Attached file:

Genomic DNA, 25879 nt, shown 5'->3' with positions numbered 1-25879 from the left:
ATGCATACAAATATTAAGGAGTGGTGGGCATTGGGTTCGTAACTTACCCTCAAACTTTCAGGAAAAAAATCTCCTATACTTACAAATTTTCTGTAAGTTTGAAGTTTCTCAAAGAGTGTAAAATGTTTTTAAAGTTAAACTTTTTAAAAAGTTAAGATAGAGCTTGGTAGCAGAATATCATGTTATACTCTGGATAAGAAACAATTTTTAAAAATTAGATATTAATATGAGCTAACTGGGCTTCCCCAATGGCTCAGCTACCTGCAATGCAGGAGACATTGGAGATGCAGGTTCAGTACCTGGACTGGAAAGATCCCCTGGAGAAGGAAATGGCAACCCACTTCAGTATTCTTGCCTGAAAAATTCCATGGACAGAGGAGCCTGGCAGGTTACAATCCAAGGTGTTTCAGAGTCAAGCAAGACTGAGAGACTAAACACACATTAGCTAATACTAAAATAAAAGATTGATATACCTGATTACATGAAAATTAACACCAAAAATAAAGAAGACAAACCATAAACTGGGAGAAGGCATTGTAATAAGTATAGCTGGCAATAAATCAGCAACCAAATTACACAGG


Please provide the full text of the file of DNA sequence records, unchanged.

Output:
Genomic DNA, 25879 nt, shown 5'->3' with positions numbered 1-25879 from the left:
ATGCATACAAATATTAAGGAGTGGTGGGCATTGGGTTCGTAACTTACCCTCAAACTTTCAGGAAAAAAATCTCCTATACTTACAAATTTTCTGTAAGTTTGAAGTTTCTCAAAGAGTGTAAAATGTTTTTAAAGTTAAACTTTTTAAAAAGTTAAGATAGAGCTTGGTAGCAGAATATCATGTTATACTCTGGATAAGAAACAATTTTTAAAAATTAGATATTAATATGAGCTAACTGGGCTTCCCCAATGGCTCAGCTACCTGCAATGCAGGAGACATTGGAGATGCAGGTTCAGTACCTGGACTGGAAAGATCCCCTGGAGAAGGAAATGGCAACCCACTTCAGTATTCTTGCCTGAAAAATTCCATGGACAGAGGAGCCTGGCAGGTTACAATCCAAGGTGTTTCAGAGTCAAGCAAGACTGAGAGACTAAACACACATTAGCTAATACTAAAATAAAAGATTGATATACCTGATTACATGAAAATTAACACCAAAAATAAAGAAGACAAACCATAAACTGGGAGAAGGCATTGTAATAAGTATAGCTGGCAATAAATCAGCAACCAAATTACACAGG